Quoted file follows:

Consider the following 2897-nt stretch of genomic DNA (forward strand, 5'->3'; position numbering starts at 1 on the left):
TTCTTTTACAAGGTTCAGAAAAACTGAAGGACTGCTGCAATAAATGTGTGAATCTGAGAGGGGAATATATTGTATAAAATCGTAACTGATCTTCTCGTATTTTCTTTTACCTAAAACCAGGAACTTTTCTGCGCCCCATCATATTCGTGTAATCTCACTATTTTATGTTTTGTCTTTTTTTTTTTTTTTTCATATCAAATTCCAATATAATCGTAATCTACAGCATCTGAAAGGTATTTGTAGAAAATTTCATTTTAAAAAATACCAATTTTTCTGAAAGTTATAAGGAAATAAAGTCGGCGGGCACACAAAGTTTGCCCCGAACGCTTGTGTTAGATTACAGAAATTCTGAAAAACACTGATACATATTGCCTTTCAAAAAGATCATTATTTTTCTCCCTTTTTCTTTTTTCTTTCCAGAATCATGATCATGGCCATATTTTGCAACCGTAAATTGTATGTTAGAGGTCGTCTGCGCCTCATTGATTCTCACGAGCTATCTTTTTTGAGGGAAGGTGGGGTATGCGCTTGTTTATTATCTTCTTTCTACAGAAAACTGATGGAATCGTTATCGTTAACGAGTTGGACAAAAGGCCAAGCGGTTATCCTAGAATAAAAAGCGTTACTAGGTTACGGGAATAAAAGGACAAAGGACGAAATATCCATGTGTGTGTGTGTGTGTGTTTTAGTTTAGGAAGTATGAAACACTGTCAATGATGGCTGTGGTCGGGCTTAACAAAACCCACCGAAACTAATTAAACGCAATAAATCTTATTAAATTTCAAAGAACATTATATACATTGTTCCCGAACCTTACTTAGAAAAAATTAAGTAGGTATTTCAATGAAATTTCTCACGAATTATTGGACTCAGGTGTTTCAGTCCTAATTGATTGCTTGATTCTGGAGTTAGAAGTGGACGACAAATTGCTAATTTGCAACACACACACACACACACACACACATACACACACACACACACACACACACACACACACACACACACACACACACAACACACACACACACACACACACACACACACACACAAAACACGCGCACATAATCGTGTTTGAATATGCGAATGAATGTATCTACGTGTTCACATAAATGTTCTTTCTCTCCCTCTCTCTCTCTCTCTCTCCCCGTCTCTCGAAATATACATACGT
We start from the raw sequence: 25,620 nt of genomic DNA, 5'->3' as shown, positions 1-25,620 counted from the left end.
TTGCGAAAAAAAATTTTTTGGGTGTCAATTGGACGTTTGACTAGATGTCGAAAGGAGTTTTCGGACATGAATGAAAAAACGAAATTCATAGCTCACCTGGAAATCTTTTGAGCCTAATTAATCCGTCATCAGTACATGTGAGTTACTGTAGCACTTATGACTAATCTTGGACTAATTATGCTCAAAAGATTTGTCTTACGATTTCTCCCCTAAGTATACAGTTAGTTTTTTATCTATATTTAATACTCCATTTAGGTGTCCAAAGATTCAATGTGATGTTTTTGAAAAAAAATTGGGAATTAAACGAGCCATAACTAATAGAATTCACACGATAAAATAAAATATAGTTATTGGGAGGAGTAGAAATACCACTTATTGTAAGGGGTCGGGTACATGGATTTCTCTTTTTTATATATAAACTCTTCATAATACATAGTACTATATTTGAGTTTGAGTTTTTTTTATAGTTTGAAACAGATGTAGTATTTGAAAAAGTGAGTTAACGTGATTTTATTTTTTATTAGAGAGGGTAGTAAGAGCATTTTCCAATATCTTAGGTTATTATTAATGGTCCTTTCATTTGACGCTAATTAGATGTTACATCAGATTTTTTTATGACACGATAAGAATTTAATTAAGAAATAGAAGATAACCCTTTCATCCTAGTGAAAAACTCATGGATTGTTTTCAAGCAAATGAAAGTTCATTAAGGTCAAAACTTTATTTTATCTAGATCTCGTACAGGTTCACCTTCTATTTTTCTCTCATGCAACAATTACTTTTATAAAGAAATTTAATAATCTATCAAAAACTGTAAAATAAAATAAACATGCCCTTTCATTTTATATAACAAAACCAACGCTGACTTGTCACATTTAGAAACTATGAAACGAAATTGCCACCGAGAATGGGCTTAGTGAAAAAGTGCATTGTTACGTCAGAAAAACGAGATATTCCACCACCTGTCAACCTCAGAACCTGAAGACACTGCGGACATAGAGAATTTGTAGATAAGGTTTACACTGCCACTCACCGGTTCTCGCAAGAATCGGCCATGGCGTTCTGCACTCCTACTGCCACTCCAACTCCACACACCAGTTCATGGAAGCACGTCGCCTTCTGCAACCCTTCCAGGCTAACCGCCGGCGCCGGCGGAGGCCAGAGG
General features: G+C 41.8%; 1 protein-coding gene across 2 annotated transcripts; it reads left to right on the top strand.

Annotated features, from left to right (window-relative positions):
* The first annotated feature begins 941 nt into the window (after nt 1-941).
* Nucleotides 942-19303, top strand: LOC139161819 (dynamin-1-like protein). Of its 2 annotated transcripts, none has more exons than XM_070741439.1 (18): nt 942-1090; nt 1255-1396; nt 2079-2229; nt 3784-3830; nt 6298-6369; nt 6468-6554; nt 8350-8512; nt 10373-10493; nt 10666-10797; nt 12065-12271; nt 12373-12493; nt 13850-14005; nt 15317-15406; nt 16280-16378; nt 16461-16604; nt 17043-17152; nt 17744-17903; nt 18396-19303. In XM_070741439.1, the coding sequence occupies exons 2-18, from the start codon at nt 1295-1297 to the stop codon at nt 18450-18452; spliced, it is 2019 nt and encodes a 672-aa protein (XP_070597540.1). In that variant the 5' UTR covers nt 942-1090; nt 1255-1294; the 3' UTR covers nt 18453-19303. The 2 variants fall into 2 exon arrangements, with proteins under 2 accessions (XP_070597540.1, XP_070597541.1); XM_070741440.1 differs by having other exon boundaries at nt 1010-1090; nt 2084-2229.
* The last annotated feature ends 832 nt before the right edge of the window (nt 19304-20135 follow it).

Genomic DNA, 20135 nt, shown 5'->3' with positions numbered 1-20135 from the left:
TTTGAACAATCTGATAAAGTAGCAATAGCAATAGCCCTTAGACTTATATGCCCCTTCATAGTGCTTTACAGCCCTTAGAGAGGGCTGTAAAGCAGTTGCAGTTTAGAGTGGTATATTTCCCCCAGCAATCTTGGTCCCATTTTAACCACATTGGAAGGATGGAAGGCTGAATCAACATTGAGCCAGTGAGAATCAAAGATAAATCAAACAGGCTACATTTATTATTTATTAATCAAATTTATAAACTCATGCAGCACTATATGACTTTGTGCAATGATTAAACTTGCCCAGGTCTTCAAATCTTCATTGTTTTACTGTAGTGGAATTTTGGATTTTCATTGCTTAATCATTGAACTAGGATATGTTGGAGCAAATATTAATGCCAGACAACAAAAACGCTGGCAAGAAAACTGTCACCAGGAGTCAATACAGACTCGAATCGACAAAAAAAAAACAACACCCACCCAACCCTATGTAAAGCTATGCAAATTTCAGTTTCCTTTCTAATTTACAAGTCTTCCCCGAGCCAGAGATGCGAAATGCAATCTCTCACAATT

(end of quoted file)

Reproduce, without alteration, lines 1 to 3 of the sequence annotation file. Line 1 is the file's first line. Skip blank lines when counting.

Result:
Consider the following 2897-nt stretch of genomic DNA (forward strand, 5'->3'; position numbering starts at 1 on the left):
TTCTTTTACAAGGTTCAGAAAAACTGAAGGACTGCTGCAATAAATGTGTGAATCTGAGAGGGGAATATATTGTATAAAATCGTAACTGATCTTCTCGTATTTTCTTTTACCTAAAACCAGGAACTTTTCTGCGCCCCATCATATTCGTGTAATCTCACTATTTTATGTTTTGTCTTTTTTTTTTTTTTTTCATATCAAATTCCAATATAATCGTAATCTACAGCATCTGAAAGGTATTTGTAGAAAATTTCATTTTAAAAAATACCAATTTTTCTGAAAGTTATAAGGAAATAAAGTCGGCGGGCACACAAAGTTTGCCCCGAACGCTTGTGTTAGATTACAGAAATTCTGAAAAACACTGATACATATTGCCTTTCAAAAAGATCATTATTTTTCTCCCTTTTTCTTTTTTCTTTCCAGAATCATGATCATGGCCATATTTTGCAACCGTAAATTGTATGTTAGAGGTCGTCTGCGCCTCATTGATTCTCACGAGCTATCTTTTTTGAGGGAAGGTGGGGTATGCGCTTGTTTATTATCTTCTTTCTACAGAAAACTGATGGAATCGTTATCGTTAACGAGTTGGACAAAAGGCCAAGCGGTTATCCTAGAATAAAAAGCGTTACTAGGTTACGGGAATAAAAGGACAAAGGACGAAATATCCATGTGTGTGTGTGTGTGTGTTTTAGTTTAGGAAGTATGAAACACTGTCAATGATGGCTGTGGTCGGGCTTAACAAAACCCACCGAAACTAATTAAACGCAATAAATCTTATTAAATTTCAAAGAACATTATATACATTGTTCCCGAACCTTACTTAGAAAAAATTAAGTAGGTATTTCAATGAAATTTCTCACGAATTATTGGACTCAGGTGTTTCAGTCCTAATTGATTGCTTGATTCTGGAGTTAGAAGTGGACGACAAATTGCTAATTTGCAACACACACACACACACACACACACATACACACACACACACACACACACACACACACACACACACACACACACACAACACACACACACACACACACACACACACACACACAAAACACGCGCACATAATCGTGTTTGAATATGCGAATGAATGTATCTACGTGTTCACATAAATGTTCTTTCTCTCCCTCTCTCTCTCTCTCTCTCCCCGTCTCTCGAAATATACATACGT
We start from the raw sequence: 25,620 nt of genomic DNA, 5'->3' as shown, positions 1-25,620 counted from the left end.